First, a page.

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Tuesday, March 14, 2017

GUEST POST: "Sequels - Bigger, Longer, and Uncut" by C.T. Phipps


A lot of authors have the ambition of being the next Jim Butcher or Don Pendleton and writing as many books about their characters as humanly possible. Certainly, quite a few of us start with the idea they're going to write an 'ongoing' series only to find out that turns out to be a lot harder than it appears. In my case, I have two on-going series planned in my Supervillainy Saga books as well as my upcoming Agent G series. But for the purposes of this article, I'd like to share the difficulties and rewards of writing the sequel to my Cthulhu Armageddon book: The Tower of Zhaal.

For those unfamiliar with it, Cthulhu Armageddon was my attempt to combine Mad Max with H.P. Lovecraft's Arkham Cycle. It was a dark and action-filled story about a man travelling across the Wasteland to get revenge on the wizard who killed his squadron. It was received very well and got a lot of excellent reviews from both Lovecraft fans as well as newcomers to the genre. However, when I finished the story, something bugged at me. I wasn't done with the characters.

Despite having originally intended the story to just be one shot, I couldn't help but think there was another story or even multiple stories to tell. The problem was I needed to be able to make a follow-up which not only would remain true to the surviving characters but also tell a story which would not only be as good as the original but also exceed it. In short, I was stuck with the classic problem of making a sequel.

For me, handling the characters proved to the easiest part. I just needed to sit down and think about how the events of the first book would affect them and what plots I wanted to pick up on. Much like Mad Max transitions from being a vengeful cop to a near-feral outlaw between Max Rockatansky and The Road Warrior, my main character John had gone from being a dedicated family man to someone devastated by revenge's cost.


John's story also had the benefit of being cursed by Nyarlathotep with a time limit to how long he'll remain a human being. Those were interesting stories to follow up on but I needed to examine where everyone was going to go and make sure it was all interesting. For some characters, that led in odd directions and helped me develop the plot further. A time skip of a year allowed me to place the characters all in new positions and allowed me to re-introduce them to the readers.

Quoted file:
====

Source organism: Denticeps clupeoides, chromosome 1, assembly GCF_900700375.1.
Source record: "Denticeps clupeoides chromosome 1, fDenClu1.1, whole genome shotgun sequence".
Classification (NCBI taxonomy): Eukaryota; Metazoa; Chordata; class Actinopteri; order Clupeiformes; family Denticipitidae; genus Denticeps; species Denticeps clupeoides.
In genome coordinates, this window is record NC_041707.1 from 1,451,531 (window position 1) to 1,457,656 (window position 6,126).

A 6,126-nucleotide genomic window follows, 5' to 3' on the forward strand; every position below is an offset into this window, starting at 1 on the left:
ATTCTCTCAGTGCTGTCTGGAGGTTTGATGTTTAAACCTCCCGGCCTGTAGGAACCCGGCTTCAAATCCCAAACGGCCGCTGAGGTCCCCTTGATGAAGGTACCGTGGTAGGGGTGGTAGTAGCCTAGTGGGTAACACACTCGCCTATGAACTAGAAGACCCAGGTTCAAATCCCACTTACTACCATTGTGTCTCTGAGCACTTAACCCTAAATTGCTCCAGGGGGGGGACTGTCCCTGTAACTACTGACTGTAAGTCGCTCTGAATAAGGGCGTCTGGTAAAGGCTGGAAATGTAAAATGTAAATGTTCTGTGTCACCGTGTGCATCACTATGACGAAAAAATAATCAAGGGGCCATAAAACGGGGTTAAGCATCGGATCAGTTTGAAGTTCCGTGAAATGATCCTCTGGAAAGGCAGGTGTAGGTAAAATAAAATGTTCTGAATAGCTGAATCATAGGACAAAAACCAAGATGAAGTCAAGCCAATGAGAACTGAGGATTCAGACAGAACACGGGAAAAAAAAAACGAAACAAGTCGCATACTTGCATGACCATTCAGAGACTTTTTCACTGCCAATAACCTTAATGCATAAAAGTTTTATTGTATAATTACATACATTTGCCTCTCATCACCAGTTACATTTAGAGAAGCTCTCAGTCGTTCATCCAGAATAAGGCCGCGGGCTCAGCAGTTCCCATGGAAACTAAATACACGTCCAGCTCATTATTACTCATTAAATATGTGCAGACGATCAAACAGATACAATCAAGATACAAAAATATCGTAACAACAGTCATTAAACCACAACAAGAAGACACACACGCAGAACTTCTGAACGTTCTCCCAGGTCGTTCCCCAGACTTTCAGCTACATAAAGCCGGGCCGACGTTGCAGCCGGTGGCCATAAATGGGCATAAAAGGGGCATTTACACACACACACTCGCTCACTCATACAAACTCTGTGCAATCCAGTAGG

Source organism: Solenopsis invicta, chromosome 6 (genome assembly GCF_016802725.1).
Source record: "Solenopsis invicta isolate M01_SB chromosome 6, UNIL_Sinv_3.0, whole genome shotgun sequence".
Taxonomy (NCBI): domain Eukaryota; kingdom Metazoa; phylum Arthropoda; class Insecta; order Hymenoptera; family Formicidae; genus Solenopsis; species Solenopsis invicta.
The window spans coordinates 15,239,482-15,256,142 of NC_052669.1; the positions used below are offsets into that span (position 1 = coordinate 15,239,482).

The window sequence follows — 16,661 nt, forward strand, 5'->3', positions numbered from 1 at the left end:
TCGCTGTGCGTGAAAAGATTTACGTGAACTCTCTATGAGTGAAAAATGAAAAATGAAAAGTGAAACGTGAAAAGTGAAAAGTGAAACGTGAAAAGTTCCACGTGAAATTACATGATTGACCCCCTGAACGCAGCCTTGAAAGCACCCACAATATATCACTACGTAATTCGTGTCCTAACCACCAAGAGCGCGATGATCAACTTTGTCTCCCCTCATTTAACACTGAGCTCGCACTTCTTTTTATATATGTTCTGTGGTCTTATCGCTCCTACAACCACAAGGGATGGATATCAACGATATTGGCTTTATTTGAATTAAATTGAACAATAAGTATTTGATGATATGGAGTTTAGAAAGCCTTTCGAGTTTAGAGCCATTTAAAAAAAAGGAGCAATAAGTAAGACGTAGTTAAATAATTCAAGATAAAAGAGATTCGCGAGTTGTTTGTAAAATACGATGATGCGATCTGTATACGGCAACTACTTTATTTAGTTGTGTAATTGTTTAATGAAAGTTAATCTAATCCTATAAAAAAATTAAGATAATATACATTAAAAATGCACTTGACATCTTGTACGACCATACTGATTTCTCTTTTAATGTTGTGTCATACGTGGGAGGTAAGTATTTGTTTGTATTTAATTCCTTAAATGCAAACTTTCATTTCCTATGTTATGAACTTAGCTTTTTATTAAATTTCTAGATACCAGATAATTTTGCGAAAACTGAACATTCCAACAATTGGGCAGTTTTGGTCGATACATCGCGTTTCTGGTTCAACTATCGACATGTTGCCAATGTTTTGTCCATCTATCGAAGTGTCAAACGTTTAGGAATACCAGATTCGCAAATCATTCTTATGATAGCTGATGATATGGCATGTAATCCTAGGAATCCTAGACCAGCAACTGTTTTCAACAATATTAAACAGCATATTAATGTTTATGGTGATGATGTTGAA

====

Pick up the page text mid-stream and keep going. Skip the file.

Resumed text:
H.P. Lovecraft helped as well since the obvious place to take my story was to explore the areas of his universe which I hadn't touched upon in the first book. I had deliberately avoided using the classic setting of Miskatonic University in the first book as so many other pastiches set in the world use it. Instead, I got a chance to see what the descendants of that spooky faculty were up to a century later as well as how they would react to a human becoming a monster like John. I also got to explore the Great Race of Yith, the culture of ghouls, and what shoggoths think of their enslavement by wizards. I also got to use Cthulhu itself.

One worry I had was trying to raise the stakes in a post-apocalypse story was an exercise in futility but I just couldn't resist involving Howard Phillip's greatest creation. There's a danger with going too big as you can potentially leave nowhere to go from there but it felt right in my story. After all, what is the best question you can ask in a meaningless Lovecraftian world than whether the world is worth saving? Assuming you even could.

So far, the response to The Tower of Zhaal has been great. Now I just must ask myself if I have a third volume in me.

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Official Author Website
Order The Tower Of Zhaal HERE
Read Fantasy Book Critic's review of Esoterrorism
Read Fantasy Book Critic's review of Cthulhu Armageddon
Read Fantasy Book Critic interview with C. T. Phipps
Read "Giving Back Vampires Their Bite" by C. T. Phipps (guest post)

AUTHOR INFORMATION: C.T. Phipps is a lifelong student of horror, science fiction, and fantasy. An avid tabletop gamer, he discovered this passion led him to write and turned him into a lifelong geek. He is a regular blogger, reviewer for The Bookie Monster, and signed a deal with Ragnarok Publications to produce the urban fantasy series, The Red Room. C.T. Phipps is also the author of The Supervillainy Saga, the first book of which, The Rules of Supervillainy, was released in 2015.

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